If Ghost seem like they’re trying just that bit too hard or you’re still not sure if they are some sort of elaborate joke that’s gotten out of hand, then fellow Swedes In Solitude return to offer something similarly shadowy but less knowing. Summoning the same spirits of classic metal and sub-Satanic rhetoric as Papa Emeritus and co, on their third full-length In Solitude – who have been going a lot longer than Ghost, it should be noted – offers eight songs of occult pop.
They may baulk at the term and its distinctly non-demonic connotations, but this is swooning pop music, albeit with funereal tones and a plush red velvet underbelly. On A Buried Sun, for example, Mercyful Fate is an obvious reference point – but so are The Doors, Nick Cave’s darkly dramatic Aussie reprobates The Bad Seeds and their lesser English contemporaries, The Cult. Existing fans will know this already, of course, but In Solitude deliver with enough finesse and sheen that they’re in very real danger of crossing over.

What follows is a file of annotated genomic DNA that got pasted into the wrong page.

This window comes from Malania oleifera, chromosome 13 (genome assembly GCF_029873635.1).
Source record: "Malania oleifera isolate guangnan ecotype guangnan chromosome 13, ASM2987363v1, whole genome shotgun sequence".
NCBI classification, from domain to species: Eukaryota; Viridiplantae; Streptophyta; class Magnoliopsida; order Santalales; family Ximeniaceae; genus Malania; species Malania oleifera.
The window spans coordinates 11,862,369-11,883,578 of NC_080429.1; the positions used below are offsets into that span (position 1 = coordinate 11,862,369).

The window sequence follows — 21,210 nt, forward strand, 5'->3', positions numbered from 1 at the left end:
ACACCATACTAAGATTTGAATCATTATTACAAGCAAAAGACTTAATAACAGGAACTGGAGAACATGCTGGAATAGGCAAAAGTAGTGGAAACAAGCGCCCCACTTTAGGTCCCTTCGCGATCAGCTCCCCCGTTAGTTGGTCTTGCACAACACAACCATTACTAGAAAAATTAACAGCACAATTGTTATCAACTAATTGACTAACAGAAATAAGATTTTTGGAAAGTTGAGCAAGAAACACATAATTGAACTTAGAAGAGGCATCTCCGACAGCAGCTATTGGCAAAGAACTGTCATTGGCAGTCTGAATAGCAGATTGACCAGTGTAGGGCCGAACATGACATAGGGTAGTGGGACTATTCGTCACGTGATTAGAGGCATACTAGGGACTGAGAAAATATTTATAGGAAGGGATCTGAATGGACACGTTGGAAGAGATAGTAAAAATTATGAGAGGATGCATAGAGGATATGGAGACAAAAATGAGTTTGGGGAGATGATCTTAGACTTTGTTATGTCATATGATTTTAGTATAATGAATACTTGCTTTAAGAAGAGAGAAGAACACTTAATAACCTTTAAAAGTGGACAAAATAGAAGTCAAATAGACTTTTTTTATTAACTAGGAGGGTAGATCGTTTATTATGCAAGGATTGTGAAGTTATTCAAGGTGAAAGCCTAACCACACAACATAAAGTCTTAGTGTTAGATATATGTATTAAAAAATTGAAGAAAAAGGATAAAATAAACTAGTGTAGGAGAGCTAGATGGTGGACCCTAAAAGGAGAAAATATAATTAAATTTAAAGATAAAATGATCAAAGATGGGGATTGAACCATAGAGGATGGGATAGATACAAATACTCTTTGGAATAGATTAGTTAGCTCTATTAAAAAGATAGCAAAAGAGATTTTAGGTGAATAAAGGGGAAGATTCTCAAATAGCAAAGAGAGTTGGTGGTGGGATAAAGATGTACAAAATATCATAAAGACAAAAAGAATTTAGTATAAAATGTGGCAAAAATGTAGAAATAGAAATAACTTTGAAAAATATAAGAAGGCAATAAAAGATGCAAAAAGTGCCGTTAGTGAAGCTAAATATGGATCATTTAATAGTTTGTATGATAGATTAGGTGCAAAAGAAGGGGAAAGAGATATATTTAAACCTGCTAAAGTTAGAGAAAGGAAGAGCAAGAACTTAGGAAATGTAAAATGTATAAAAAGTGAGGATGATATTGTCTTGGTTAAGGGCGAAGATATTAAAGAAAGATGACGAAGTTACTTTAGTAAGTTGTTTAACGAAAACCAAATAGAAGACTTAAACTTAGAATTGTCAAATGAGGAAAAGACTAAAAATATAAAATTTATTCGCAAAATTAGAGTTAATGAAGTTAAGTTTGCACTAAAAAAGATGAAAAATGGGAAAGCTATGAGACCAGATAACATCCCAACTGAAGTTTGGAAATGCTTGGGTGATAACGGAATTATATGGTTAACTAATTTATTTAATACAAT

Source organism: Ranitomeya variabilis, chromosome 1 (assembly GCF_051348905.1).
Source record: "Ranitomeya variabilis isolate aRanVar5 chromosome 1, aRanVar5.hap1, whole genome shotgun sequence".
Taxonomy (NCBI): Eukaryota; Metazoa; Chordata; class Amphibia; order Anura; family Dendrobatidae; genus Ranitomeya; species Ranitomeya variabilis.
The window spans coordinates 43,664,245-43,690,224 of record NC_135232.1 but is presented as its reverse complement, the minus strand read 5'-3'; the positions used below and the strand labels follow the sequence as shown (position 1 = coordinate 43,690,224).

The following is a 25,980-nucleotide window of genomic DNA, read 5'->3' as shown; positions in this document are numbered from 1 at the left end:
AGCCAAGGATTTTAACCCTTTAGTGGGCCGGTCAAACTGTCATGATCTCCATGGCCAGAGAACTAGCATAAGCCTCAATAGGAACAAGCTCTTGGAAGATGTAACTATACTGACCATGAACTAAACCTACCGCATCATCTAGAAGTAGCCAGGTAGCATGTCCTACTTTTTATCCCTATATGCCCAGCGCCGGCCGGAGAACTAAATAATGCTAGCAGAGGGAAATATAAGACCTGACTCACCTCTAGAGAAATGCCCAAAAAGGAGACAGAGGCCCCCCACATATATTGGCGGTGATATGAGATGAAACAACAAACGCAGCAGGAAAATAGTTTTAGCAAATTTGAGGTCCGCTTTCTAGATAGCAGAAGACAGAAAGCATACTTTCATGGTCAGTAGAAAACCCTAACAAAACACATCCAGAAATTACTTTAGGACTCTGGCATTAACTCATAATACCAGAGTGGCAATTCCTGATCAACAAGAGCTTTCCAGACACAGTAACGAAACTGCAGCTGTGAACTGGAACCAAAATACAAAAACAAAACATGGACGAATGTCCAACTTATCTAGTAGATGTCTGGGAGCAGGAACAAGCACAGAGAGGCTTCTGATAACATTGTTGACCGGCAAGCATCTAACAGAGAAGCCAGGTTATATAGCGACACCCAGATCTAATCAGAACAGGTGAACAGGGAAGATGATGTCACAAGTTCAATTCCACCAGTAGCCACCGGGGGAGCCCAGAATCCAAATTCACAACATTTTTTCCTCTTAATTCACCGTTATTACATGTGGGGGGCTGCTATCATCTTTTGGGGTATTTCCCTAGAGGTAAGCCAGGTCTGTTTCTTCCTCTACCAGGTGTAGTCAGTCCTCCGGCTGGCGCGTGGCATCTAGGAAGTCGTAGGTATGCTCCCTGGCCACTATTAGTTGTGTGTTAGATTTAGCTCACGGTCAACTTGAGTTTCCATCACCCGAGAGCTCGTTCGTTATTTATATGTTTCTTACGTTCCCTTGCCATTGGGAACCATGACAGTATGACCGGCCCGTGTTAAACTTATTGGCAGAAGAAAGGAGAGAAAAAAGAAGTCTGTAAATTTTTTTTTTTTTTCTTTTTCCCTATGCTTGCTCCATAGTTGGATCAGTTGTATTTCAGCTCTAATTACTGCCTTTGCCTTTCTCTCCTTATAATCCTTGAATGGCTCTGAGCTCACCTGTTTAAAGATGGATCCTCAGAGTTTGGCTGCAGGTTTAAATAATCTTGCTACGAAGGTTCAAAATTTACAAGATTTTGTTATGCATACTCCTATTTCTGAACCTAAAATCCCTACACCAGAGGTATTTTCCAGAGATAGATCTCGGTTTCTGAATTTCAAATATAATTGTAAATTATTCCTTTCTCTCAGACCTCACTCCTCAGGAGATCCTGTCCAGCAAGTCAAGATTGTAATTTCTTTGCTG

Heavy roadwork with the likes of Amon Amarth and Down has clearly shaped the quartet into a much more interesting band than the one who debuted five years ago as their sound has broadened out. The portentous musical theatrics of Lavender hears singer Pelle Åhman bellowing with mean intent, while Horses In The Ground is pure schlock-horror doom with some classic metal soloing.
As with the current emerging wave of doom bands (Ghost, Witchcraft, Blood Ceremony, countless others) In Solitude, you suspect, have one eye on commercial appeal. They aren’t afraid to throw a chorus in among the type of guitar interplay from Niklas Lindström and Henrik Palm that’s pure NWOBHM, and while this all means they’ll be too light for those who like it brutal, their Hammer Horror atmospherics and touch of the epic on album closer Inmost Negrido (featuring a guest turn from Watain’s Pelle Forsberg) largely hits the spot.
Maybe it’s all a reaction to black metal bands trying to out-intensify each other, but something is happening out there. In finding new ways to sing about death, doom has found a new lease of life. In Solitude are among the new breed.